So two curiosities from the catalogue then..
Spandau Ballet - Chant No 1(Remix) *offline temporarily*
A Richard James Burgess remix (that'll be him from Landscape) found only on the flipside of the Instinction 12" or the Diamond box set, more on that in a mo' - one of the few alt-versions I remember hearing in a club and sounding impossibly now-wave (see also ABC's white label, the Human League's Love and Dancing mix of Love Action and most Soft Cell 12"-ers)
Spandau Ballet - Paint Me Down (Remix)*offline temporarily*
Again heard in the same club (Zero 6) and almost impossible to find until getting a limited release on the Diamond Album box set - where all 8 album tracks were given the extended remix treatment and pressed on 4 x 12" singles
Finally a spin of the under-played poppet that is...
Posted by Mondo at 9:46 AM 13 comments
Labels: 12 x 12, 12" singles, 80s, electropop, outtakes and altakes, vinyl
Tuesday, March 1, 2011
Now! That's What I Call Q the 80s
Flexipop one of the greatest pop mag's ever - you can catch an interview with its inventor Barry Cain here..
Following on from Friday's guest blog-spot, I've picked a few tunes from Matt Rudd's Q the 80s playlist for scanning with a wily eye. The full rundown and reveal of Matt's Sunday evening show can be found by tuning in here.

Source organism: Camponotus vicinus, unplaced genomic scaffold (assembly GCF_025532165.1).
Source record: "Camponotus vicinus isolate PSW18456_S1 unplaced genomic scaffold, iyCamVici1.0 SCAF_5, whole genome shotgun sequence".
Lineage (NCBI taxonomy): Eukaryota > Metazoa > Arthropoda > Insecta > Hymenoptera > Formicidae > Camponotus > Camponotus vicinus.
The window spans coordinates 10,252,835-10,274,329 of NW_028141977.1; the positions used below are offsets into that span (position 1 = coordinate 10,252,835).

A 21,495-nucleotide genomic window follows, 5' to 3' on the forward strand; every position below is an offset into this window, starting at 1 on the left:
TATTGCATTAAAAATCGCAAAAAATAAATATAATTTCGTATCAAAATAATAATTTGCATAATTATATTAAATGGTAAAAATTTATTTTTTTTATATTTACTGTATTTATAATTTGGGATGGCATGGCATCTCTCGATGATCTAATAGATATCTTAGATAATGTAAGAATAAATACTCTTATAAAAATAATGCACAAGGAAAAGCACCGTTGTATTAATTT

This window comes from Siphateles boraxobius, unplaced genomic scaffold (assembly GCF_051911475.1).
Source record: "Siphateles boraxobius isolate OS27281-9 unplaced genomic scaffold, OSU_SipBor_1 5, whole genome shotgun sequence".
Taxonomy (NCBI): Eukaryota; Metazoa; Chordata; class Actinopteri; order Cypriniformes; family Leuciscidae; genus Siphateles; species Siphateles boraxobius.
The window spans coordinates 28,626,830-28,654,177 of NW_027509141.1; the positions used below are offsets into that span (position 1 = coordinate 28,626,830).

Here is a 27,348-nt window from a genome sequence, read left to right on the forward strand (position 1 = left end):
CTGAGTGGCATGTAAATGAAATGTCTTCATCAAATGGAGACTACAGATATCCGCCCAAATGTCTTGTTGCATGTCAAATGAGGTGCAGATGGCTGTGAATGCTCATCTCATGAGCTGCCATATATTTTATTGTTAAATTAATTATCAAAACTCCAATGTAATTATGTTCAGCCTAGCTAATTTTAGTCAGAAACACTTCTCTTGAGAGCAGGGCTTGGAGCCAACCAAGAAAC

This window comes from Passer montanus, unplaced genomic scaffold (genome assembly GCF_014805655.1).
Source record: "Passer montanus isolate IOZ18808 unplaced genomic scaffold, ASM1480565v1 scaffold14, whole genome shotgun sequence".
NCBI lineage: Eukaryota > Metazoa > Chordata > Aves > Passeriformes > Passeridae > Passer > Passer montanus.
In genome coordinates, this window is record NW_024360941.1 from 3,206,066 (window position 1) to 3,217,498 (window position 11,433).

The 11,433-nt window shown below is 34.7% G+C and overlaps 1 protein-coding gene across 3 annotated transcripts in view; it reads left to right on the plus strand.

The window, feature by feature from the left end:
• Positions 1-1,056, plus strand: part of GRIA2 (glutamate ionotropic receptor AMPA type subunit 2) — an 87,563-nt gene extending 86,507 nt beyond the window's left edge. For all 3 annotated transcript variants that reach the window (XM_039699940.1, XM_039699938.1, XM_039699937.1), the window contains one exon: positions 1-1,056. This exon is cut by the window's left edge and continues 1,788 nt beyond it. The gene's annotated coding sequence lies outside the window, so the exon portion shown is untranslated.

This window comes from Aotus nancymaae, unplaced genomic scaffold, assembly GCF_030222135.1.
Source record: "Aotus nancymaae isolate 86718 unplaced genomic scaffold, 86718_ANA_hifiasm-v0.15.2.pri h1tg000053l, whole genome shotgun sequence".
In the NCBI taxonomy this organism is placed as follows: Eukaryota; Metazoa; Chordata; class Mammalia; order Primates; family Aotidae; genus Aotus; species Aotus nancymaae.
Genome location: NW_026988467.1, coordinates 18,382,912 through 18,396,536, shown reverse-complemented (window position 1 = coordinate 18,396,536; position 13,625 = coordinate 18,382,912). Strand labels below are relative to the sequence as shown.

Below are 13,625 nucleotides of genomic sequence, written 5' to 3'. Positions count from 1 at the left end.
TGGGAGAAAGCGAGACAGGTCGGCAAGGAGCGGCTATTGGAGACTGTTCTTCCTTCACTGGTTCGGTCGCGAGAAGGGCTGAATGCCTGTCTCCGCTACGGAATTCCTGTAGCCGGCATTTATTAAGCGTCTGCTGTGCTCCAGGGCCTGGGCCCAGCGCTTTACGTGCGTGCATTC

The Ginger/Beard Theory: much like beards are now the musical shorthand for alt, edge and earthy honesty - ginger glints (or Caribbean Sunset as I believe it's currently called) were used as a similar indicator of non-production line pop during the 80s.. thumb through this selection and you'll see what I mean.
When someone invents Grange Hill - The Musical *copyrights idea* This Nutty Boys anthem would have to be the end of show spectacular - it's like a fun size Willy Russel's Our Day Out expressed through the medium of Blockheads influenced North London Ska..
Kajagoogoo - Ooh To Be Ah
Harmless but hopeless weren't they - a Happy Shopper Duran Duran you could say. Nick Beggs (bass) was like Orville the Duck meets Mark King. And don't get me started on the sacrilegous use of Lord Harold of Lloyd for this sleeve.